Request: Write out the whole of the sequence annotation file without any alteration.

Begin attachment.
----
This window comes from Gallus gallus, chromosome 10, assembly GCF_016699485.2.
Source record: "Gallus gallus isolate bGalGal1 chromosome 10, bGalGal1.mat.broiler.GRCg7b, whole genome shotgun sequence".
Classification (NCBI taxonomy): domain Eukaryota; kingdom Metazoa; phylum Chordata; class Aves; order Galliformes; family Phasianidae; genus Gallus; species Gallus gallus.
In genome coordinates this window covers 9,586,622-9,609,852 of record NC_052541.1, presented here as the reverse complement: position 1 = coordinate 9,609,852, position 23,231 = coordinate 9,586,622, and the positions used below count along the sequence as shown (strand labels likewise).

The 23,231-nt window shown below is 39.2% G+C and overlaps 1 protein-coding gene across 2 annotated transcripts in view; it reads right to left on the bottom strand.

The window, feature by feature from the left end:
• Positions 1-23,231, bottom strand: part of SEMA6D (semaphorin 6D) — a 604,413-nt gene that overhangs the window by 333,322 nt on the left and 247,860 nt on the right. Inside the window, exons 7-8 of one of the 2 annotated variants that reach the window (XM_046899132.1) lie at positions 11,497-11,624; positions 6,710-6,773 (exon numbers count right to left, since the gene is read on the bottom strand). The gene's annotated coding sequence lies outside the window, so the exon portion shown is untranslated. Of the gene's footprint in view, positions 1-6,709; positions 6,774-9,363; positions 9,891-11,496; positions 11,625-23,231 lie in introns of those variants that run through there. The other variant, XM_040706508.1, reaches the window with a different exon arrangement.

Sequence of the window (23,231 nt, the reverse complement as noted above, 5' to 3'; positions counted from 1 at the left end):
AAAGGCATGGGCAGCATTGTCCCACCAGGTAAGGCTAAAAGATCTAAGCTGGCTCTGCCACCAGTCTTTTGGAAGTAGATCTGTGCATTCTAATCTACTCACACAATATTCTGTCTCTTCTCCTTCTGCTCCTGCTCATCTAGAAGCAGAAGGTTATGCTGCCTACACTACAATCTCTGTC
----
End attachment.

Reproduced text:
This window comes from Gallus gallus, chromosome 10, assembly GCF_016699485.2.
Source record: "Gallus gallus isolate bGalGal1 chromosome 10, bGalGal1.mat.broiler.GRCg7b, whole genome shotgun sequence".
Classification (NCBI taxonomy): domain Eukaryota; kingdom Metazoa; phylum Chordata; class Aves; order Galliformes; family Phasianidae; genus Gallus; species Gallus gallus.
In genome coordinates this window covers 9,586,622-9,609,852 of record NC_052541.1, presented here as the reverse complement: position 1 = coordinate 9,609,852, position 23,231 = coordinate 9,586,622, and the positions used below count along the sequence as shown (strand labels likewise).

The 23,231-nt window shown below is 39.2% G+C and overlaps 1 protein-coding gene across 2 annotated transcripts in view; it reads right to left on the bottom strand.

The window, feature by feature from the left end:
• Positions 1-23,231, bottom strand: part of SEMA6D (semaphorin 6D) — a 604,413-nt gene that overhangs the window by 333,322 nt on the left and 247,860 nt on the right. Inside the window, exons 7-8 of one of the 2 annotated variants that reach the window (XM_046899132.1) lie at positions 11,497-11,624; positions 6,710-6,773 (exon numbers count right to left, since the gene is read on the bottom strand). The gene's annotated coding sequence lies outside the window, so the exon portion shown is untranslated. Of the gene's footprint in view, positions 1-6,709; positions 6,774-9,363; positions 9,891-11,496; positions 11,625-23,231 lie in introns of those variants that run through there. The other variant, XM_040706508.1, reaches the window with a different exon arrangement.

Sequence of the window (23,231 nt, the reverse complement as noted above, 5' to 3'; positions counted from 1 at the left end):
AAAGGCATGGGCAGCATTGTCCCACCAGGTAAGGCTAAAAGATCTAAGCTGGCTCTGCCACCAGTCTTTTGGAAGTAGATCTGTGCATTCTAATCTACTCACACAATATTCTGTCTCTTCTCCTTCTGCTCCTGCTCATCTAGAAGCAGAAGGTTATGCTGCCTACACTACAATCTCTGTC